I wonder if it’s based on Microsoft forgetting its history. I am sure the ultra low cost of using Zoom helps but Microsoft’s entry cost for Skype is the same and at the end, someone has to pay for the server room cycles.

Perhaps in the hypergrowth stage best of breed works but I suspect that an integrated offering will win out in the end.


Rachel Reeves on Immigration

While doing some reading while writing the last article I had reason to have a look at Rachel Reeves views on immigration. She made a speech in 2016 which the independent reports, with a headline of “Labour MP Rachel Reeves: Riots could sweep streets of Britain if immigration is not curbed after Brexit”; this is pretty much exactly what Enoch Powell said in his infamous “Rivers of Blood” speech, which led to his political exile and while I predicted a vicious debate on immigration in the wake of Conference 2016, I didn’t expect anyone in the Labour Party to go this far. If accurate, it’s unacceptable. …

Starmer’s Cabinet and more Brexit failures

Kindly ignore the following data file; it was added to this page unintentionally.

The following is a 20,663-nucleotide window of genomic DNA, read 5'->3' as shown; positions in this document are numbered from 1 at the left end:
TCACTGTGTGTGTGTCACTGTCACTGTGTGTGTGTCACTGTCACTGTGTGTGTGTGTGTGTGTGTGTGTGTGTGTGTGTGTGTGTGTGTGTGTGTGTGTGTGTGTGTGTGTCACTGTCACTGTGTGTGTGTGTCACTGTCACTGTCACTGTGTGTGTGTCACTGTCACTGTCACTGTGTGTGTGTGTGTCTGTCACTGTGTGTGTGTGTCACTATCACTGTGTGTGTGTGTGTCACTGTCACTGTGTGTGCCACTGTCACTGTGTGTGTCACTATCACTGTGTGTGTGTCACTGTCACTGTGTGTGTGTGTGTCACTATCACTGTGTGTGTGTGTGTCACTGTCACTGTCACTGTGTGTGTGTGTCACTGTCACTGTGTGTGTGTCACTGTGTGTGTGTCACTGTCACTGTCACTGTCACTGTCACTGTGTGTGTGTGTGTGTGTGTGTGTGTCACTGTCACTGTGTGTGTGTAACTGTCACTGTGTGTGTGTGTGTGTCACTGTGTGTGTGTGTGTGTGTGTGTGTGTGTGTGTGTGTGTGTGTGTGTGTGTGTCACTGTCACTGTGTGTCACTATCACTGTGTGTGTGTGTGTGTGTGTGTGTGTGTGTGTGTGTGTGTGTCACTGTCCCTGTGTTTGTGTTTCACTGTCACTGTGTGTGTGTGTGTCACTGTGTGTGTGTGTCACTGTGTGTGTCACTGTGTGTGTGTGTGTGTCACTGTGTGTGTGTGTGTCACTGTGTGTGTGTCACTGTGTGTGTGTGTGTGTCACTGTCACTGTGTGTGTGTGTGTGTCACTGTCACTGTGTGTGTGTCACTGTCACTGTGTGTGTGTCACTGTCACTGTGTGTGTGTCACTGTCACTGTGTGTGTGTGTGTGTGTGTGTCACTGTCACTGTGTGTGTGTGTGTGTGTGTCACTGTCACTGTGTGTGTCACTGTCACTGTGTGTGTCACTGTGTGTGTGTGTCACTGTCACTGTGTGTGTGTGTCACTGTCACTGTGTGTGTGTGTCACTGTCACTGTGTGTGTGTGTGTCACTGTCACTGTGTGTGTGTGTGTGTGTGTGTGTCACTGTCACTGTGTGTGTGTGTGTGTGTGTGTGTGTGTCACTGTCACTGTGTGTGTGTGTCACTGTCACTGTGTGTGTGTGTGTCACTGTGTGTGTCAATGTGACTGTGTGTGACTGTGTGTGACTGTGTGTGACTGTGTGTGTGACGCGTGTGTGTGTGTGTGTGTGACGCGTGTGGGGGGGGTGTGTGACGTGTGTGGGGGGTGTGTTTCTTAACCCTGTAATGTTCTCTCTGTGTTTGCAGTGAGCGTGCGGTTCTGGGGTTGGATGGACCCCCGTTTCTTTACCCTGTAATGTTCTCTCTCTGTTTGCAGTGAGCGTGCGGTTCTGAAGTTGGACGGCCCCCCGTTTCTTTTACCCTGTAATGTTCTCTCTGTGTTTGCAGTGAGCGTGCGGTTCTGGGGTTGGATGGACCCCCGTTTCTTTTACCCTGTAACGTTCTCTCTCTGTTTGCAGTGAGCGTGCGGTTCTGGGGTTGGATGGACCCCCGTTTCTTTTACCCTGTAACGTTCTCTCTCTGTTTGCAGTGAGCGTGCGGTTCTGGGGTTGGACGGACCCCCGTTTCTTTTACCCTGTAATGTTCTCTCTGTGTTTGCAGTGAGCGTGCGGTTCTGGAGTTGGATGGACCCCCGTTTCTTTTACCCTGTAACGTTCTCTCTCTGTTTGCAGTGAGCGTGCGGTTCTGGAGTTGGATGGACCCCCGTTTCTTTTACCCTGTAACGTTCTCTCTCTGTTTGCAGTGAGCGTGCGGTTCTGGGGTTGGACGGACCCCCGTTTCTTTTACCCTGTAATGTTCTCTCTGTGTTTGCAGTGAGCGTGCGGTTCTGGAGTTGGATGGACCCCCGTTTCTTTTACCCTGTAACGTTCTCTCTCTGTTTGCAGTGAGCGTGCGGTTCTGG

Gabriel Pogrund is re-circulating the rumour that Starmer will appoint Rachel Reeves as Shadow Chancellor. My first instinct is that this would be a poor start for a man who claims to want to unify the party, since her record is as a central thinker for those opposing Labour’s turn to the left.

Anyway I have googled her, and she is another ex-Bank of England employee with an impressive education in economics, unless we take the view that it’s academic economist’s lack of heterodoxy that is one of the key causes of the 2008 crash. Obviously this would come lower down the list of causes than the greed of the ultra-rich and the structural contradictions in late twentieth century capitalism.